It is with a lump in my throat and tears in my eyes as I listen to Phillies team president David Montgomery announce “We lost our voice today.” The death of Hall of Fame announcer Harry Kalas at 73, just a couple of hours before he was scheduled to cover the Phillies/Nationals game has shocked and saddened the City of Philadelphia. Despite complaining of breathing problems recently, he seemed to be fine calling the Phillies win over the Rockies in Colorado on Easter Sunday.
The Phillies were in Washington, D.C. on Easter Monday for their game against the Washington Nationals. WPVI Action News reporter Dan Cuellar said that Harry Kalas was found unconscious in the press box by a news director, and was rushed to nearby George Washington University Hospital, where he was pronounced dead at 1:20 p.m. “A little bit of each of us died today,” Cuellar commented.
Those who risked the rage of their wives and mothers by scarfing down Easter dinner in order to catch Harry’s last call — are glad they did.
A moment of silence preceded the April 14th Phillies-Nationals game, and despite their grief, the Phillies managed to win the game, 9 to 8. At one point, centerfielder Shane Victorino pointed to Kalas’ post, the Press Box, and hit a solo home run. The Phillies cancelled their April 14th date at the White House to remember Harry.
His trademark shout of “That ball’s outta heeeeerreeee!” brought us all to our feet as our Phillies brought home the pennant last year, and a Phillies game will never be the same to diehard Philadelphians who grew up with Harry Kalas. Kalas has been announcing for the Phillies since 1971, and Phillies’ fans were enraged in 1980 when broadcasting rules forbad Kalas from announcing that year’s series, an outrage that was instrumental in changing the rules.
Ironically, Kalas’ son Todd was an announcer for the Tampa Bay Rays during last year’s World Series between the Phillies and Tampa Bay. In an interview back then, Kalas said “Well, my son’s with the Rays, I’m with the Phillies, so somebody in the family is gonna be a winner. Hopefully it’ll be me.”
Baseball Commissioner Bud Seleg said, “Major League Baseball has lost one of the great voices of our generation. Baseball announcers have a special bond with their audience, and Harry represented the best of baseball not only to the fans of the Phillies, but to fans everywhere.”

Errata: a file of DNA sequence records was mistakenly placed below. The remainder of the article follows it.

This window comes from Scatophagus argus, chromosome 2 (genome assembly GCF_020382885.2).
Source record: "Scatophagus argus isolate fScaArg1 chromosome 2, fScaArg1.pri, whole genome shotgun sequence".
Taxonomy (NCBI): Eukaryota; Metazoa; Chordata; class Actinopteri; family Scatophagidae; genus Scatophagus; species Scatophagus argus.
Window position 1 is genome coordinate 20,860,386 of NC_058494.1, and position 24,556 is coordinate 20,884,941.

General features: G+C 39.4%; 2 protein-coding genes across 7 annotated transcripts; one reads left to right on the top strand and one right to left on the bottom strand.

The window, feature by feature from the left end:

One fan interviewed on the street recalled meeting him in a rest area where Harry Kalas was leading fans in cheers, and said that, for the five seconds he actually talked to him, he seemed like the “sweetest man alive.” Another visibly taken aback fan remarked “Wow, that’s….shocking!” And still another said he “… just can’t image a Phillies game without the voice of Harry Kalas.” Scott Franzke, a Phillies radio broadcaster, said, “Players come and go, but “Outta here!”– that’s forever.”
Harry was always there, seeing Philly through its heartaches and joys. He has left a lasting impression on a generation of Phillies fans and his memory will last forever.
Calling Kalas a “superb professional,” Action News reporter Vernon Odom was at Chickie’s and Pete’s sports bar in South Philadelphia the afternoon of Kalas’ death, and interviewed former Phillies slugger Greg Luzinski and former Phillies announcer Bill Campbell. Luzinski said “We came up together. In my mind he WAS the Philadelphia Phillies. I’ve never heard a voice like his and I never will again. He was not only a great person, but a great friend.” He also commented that he never heard Kalas say a bad word about anybody. veteran Phillies announcer Bill Campbell recalled Kalas as a hard worker, always prepared, and as a great guy.
A choked-up Gary Papa, ABC’s Action News sportscaster, said “Harry was baseball.” A visibly saddened newscaster Jim Gardner said he left a void that will be impossible to fill.
Born March 26, 1936, Harry Kalas was a native of Naperville, Ill., the son of a Methodist minister. He graduated from the University of Iowa in 1959 with a degree in speech, radio and television, and was soon drafted into the Army. He began his career in 1961 as the sports director at Hawaii radio station KGU, also broadcasted games for the University of Hawaii and the Hawaii Islanders of the Pacific Coast League. His major league debut was in 1965 with the Houston Astros, and in 1971 he was hired by the Phillies in to replace Bill Campbell.
He used to tell the story of how his love of baseball began, the night his father took him to Comiskey Park to see the Chicago White Sox play the Washington Senators. Before the game, Mickey Vernon, waiting out a rain delay, “saw this wide-eyed kid – me – picked me up, took me in the dugout, gave me a baseball, introduced me to his teammates, and thus began my love of baseball and the Washington Senators.”
Harry Kalas’ popularity was such that a restaurant at the new Citibank stadium was named “Harry the K’s.” He received the Ford C. Frick Award from the Baseball Hall of Fame in 2002 for his contributions to the game. His distinctive game calling style, especially his excited utterance of “Outta heeerre,” was mimicked by many other announcers.
I’m listening to the TV as my dumbstruck and heartbroken husband watches the special on TV downstairs, and all I can hear is Harry’s voice calling out all of his trademark calls. “Outta here,” Struck hm out,” “Swing … and a miss,” …. In Philadelphia, Harry was baseball, Harry was summertime, Harry was Philadelphia, Harry WAS the Phillies. I’m just glad that, before he died, he got to say these words:
“One strike away; nothing-and-two, the count to Hinske. Fans on the their feet; rally towels are being waved. Brad Lidge stretches. The 0-2 pitch – swing and a miss, struck …him…ooouuut! The Philadelphia Phillies are 2008 World Champions of baseball!”
Harry Kalas deserved that honor.